Time for a shorter workweek

Over the past two decades, the productivity of labor, due to computer and robotic technology, has vastly increased while the income of workers has stagnated. So far, most of the benefits of these technical advances have gone to the corporate owning class, as reflected in fattened profits. The rich are getting much, much richer. The working class, which makes all these innovations possible, should share in the benefits. Instead, those of us who still have jobs are working too much – 350 hours (nine weeks!) per year more than our counterparts in Western Europe.

Overwork threatens our health, reducing time for exercise and encouraging consumption of artery-clogging fast foods. It leaves many of us with little time to vote – much less be informed, active citizens. At the same time, the ranks of the unemployed and homeless are growing due to automation. This is what high technology means in capitalist hands.

Shortening working hours will increase total employment by spreading the work around.

It doesn’t have to be this way. Under a rational economic system, improvements in technology and increased labor productivity would mean a shorter workweek, not an increase in unemployment and poverty.

Participation in environmental, community, union, and political activities all take time. With more free time, people would find more opportunities for building relationships, citizenship, and empowerment. For more on this, see http://www.timeday.org

David ZinkTacoma WA

Calif. recall

Although I am not a resident of California, the recall campaign against Governor Davis is really a national issue. However unpopular he may be, the recall Governor Davis campaign is another example of the Republican Party’s “will to power” and willingness to subvert representative government and free elections. “Will to power” is a term associated with an Austrian of slighter build than Arnold Schwarzenegger who used a martial law provision of the Weimar Constitution to destroy German democracy in 1933.

It is part of a whole series of sinister developments in which a president appointed 5-4 by a GOP-dominated Supreme Court has thrown together a goverment preaching 19th century Robber Baron capitalism, 18th century state church morality, and early 20th century gunboat diplomacy. If the Republicans aren’t stopped in California, what and where will be next?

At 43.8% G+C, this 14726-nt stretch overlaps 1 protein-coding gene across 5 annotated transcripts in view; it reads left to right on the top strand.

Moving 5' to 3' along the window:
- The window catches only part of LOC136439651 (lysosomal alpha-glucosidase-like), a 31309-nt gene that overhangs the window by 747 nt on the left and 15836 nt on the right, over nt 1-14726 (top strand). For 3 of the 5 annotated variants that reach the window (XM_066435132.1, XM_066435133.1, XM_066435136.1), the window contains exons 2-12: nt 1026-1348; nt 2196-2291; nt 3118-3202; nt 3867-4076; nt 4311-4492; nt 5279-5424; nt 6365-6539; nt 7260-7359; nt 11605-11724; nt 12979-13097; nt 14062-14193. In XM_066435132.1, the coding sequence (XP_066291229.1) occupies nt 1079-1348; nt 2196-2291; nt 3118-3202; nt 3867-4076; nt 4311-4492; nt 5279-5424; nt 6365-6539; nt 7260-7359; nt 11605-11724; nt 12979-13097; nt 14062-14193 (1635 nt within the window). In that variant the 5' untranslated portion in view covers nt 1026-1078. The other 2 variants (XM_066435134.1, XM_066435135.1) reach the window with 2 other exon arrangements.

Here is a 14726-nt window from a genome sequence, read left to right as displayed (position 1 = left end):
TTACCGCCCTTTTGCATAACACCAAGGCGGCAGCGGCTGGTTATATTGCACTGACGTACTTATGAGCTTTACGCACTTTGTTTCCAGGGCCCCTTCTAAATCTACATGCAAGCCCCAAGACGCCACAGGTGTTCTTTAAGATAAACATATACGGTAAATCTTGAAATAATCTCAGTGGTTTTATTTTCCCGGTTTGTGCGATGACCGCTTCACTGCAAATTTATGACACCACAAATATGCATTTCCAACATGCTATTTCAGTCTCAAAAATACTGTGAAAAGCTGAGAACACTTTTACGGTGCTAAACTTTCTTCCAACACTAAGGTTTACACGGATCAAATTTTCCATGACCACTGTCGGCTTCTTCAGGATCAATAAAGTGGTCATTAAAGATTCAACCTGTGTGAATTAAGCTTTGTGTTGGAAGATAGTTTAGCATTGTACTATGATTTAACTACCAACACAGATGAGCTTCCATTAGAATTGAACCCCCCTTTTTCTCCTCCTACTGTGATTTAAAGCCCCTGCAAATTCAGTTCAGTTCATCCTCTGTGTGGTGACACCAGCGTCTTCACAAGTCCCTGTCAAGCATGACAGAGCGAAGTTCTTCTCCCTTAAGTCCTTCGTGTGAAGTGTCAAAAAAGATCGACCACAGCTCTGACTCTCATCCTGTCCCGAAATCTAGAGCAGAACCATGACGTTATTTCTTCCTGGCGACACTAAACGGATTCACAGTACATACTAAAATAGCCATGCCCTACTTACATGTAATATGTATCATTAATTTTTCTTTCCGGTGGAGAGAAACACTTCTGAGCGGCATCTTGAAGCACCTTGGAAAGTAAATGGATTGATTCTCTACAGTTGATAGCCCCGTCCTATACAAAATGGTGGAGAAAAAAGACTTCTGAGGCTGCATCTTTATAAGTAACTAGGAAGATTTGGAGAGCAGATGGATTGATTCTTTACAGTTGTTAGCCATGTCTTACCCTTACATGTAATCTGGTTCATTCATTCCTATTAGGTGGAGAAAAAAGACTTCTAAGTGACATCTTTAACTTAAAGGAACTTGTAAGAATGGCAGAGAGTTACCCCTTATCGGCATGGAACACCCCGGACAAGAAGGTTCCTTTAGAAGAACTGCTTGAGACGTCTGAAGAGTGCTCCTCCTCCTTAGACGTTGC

A good deal of California’s problems stem from the economic crisis that the Bush service cuts and vast increases in military spending have meant for state governments. California’s problems are greatly compounded by the billions swindled from the state by the GOP’s Enron friends and funders.

“Recalling” George Bush democratically in 2004 and replacing him with a pro-labor progressive like Rep. Dennis Kucinich, who support major reductions in the military budget and federal aid to states and cities, along with repeal of the Taft-Hartley law and its “right to work” clause 14B, is a genuine answer to California’s and the nation’s problems.

Norman MarkowitzNew Brunswick NJ

Oppose anti-Semitism

Those who are Jewish have felt the wrath of anti-Semitism, and many years ago a lot of progressive Jews became Communists.

A friend of mine who can’t stand religion or Israeli policy was called a “cheap Jew” for bringing outside food into the Pennsylvania hospital cafeteria, upsetting him greatly. Somehow only right-wing Jews seem to get a chance to fight anti-Semitism and, more ominously, get to define what anti-Semitism is.

To make a long story short, I urge the People’s Weekly World to be in the forefront of fighting (and defining) anti-Semitism.

Richard Kanegisvia e-mail

Say no to ‘culture of greed’

First I really want to say thank you, thank you so much for doing what you do. I live in a very conservative part of the world, where dissent is viewed as downright evil and to have an open mind can be a terrible offense. I work in a major financial enslavement facility, credit card collections. I see first-hand capitalism eating itself alive. [We’re told] the war is over yet Americans and Iraqis are still dying; there were never any weapons and still no Saddam.

I was outraged and physically ill seeing Saddam’s sons’ dead bodies paraded like trophies on television. We have a president who lies and a government that tries to cover it up.

America has so much potential to do great things yet the culture of greed puts us in awkward and bad places.

G. CoatesEastern Tennessee